The "EurAsiAfrica Sword-fish"

The other partition of the Americas can be visualized in a circular embedding layout:

Europe, Asia, Africa (left) and Americas (right)

It is also interesting to look at the numbers for lengths of pairwise borders between two countries:

  • Number: 323 border-pairs
  • Minimum: 0.34 [km]
  • Maximum: 8893 [km]
  • Mean: 789.6 [km]
  • Total: 255048 [km]
  • Most pairwise borders are between 100 – 1000 km long, but they can as short as 1/3 km (China – Macau) or almost 9000 km (Canada – United States).

    When we look at the entire border length for each country, we see familiar names on top of the ranking:
    China: 22147 [km], Russia: 20293 [km], Brazil: 16857 [km], India: 14103 [km], Kazakhstan: 12185 [km], United States: 12034 [km]. It seems likely that the first four, the so called “BRIC” countries, owe part of their economic strength to their geography: Size, length of borders and number of neighbors influence the number of local trading partners and routes to them. There are many more correlations one can analyze such as between border length / number of neighbors and GDP / length of road network etc. One thing seems likely when it comes to the economy of world countries: Size matters, and so does Geography!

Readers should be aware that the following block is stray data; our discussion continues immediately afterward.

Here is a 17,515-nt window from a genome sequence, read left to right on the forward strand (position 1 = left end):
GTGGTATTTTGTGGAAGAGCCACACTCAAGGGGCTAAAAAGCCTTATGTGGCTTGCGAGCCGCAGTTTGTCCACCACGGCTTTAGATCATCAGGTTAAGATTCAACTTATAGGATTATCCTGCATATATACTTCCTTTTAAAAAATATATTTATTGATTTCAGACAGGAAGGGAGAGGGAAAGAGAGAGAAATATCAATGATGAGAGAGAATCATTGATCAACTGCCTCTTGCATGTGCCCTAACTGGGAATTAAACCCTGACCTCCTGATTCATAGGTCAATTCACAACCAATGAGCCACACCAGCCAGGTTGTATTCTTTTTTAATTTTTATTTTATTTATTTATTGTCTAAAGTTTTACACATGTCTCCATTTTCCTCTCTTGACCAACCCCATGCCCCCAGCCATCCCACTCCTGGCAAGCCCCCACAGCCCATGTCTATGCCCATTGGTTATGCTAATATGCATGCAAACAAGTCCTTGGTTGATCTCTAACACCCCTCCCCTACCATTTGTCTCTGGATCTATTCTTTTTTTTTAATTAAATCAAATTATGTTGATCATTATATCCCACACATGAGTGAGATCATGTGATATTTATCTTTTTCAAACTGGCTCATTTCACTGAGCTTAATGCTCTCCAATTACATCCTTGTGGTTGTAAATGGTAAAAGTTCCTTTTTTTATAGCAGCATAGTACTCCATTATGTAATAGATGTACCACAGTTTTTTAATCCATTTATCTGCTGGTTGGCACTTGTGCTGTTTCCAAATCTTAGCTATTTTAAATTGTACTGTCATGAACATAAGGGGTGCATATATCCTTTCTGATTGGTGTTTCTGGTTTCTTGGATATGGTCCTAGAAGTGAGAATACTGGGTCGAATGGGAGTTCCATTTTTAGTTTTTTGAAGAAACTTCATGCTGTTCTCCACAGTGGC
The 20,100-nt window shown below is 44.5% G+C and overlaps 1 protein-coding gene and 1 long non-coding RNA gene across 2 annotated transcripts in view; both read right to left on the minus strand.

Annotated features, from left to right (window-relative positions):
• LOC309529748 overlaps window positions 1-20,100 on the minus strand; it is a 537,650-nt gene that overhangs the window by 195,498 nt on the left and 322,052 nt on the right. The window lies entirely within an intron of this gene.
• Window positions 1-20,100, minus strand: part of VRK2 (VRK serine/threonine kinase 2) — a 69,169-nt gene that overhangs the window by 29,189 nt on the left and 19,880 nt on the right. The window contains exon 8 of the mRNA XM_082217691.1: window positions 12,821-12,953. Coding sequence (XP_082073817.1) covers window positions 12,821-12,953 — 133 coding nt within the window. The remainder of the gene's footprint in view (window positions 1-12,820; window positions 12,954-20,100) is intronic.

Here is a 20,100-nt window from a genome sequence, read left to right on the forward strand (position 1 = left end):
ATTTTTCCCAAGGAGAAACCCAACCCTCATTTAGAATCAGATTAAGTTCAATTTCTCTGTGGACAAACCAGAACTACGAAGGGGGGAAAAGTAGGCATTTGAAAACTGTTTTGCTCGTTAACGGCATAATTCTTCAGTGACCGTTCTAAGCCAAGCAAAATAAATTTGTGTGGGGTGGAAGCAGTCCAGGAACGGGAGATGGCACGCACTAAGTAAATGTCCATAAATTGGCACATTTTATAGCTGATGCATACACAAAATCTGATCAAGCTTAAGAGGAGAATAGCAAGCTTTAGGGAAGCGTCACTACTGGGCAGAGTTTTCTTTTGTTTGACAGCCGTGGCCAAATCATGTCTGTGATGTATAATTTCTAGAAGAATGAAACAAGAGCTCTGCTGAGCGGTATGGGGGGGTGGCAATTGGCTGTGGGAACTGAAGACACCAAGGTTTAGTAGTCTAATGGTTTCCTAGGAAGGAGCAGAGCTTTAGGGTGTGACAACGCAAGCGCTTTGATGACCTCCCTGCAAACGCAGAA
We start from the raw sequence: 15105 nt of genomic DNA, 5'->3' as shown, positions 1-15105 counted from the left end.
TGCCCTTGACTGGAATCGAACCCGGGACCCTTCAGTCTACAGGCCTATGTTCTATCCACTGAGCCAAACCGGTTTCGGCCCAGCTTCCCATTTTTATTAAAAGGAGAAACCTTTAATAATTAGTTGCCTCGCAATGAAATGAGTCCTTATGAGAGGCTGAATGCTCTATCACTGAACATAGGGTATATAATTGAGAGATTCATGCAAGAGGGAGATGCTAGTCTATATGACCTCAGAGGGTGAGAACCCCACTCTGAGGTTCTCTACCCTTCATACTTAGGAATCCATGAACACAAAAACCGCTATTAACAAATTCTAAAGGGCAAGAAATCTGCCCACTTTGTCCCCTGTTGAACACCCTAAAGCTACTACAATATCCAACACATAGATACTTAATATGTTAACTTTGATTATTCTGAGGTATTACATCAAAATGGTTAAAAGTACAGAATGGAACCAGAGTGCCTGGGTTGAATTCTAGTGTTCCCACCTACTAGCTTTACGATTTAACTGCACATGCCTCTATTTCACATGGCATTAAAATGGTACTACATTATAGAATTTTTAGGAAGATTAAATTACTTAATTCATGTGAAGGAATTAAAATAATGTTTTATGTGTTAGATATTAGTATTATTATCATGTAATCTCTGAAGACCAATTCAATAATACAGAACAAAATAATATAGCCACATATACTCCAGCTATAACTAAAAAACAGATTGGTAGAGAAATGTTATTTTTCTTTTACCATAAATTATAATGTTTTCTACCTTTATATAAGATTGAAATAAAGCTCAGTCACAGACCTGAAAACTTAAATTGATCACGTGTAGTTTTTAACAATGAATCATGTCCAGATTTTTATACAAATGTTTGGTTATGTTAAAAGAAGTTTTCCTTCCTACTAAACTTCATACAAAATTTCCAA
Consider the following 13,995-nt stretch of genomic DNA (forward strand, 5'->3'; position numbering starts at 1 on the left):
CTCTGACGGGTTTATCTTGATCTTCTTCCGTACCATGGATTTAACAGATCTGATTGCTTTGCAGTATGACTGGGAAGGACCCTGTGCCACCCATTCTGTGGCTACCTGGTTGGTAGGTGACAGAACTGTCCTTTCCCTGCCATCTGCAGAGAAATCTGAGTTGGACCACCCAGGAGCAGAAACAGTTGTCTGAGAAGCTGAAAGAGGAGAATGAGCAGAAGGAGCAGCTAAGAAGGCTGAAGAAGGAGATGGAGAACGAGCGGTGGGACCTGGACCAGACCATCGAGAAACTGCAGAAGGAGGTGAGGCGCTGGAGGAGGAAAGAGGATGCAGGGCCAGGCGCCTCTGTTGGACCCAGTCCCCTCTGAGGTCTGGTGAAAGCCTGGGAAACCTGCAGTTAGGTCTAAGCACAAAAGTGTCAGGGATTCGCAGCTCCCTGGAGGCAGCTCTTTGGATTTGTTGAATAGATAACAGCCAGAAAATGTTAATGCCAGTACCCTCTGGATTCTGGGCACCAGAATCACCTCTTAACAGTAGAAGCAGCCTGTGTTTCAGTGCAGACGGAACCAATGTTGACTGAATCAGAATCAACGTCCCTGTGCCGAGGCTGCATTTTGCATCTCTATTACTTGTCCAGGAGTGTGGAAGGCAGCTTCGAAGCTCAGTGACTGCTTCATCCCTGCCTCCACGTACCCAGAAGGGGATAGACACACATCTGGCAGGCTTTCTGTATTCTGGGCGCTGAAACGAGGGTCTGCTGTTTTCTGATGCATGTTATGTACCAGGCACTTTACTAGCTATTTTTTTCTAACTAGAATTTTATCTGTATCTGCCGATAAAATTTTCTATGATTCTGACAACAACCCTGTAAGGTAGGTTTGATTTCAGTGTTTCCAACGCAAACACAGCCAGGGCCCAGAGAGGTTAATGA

Epilog: This analysis was all performed using Wolfram’s Mathematica 8. The built-in curated CountryData provides access to more than 200 properties of the world countries, including things like Population, Area, GDP, etc. Some cleaning of the borders lengths data was required to deal with different spellings of the same country. (If you’re interested in the data or source-code, please contact me via email.) List manipulation and mathematical operations such as summation are very easy to do in the functional programming paradigm of Mathematica. Graphs are first-order data structures with numerous vertex and edge operators. Charting is also fairly powerful with BarCharts, ListPlots and more advanced graph charting options. Which other software provides all this flexibility in one integrated package?

     
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    Posted by on October 6, 2011 in Recreational, Socioeconomic

     

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    Visualizing Inequality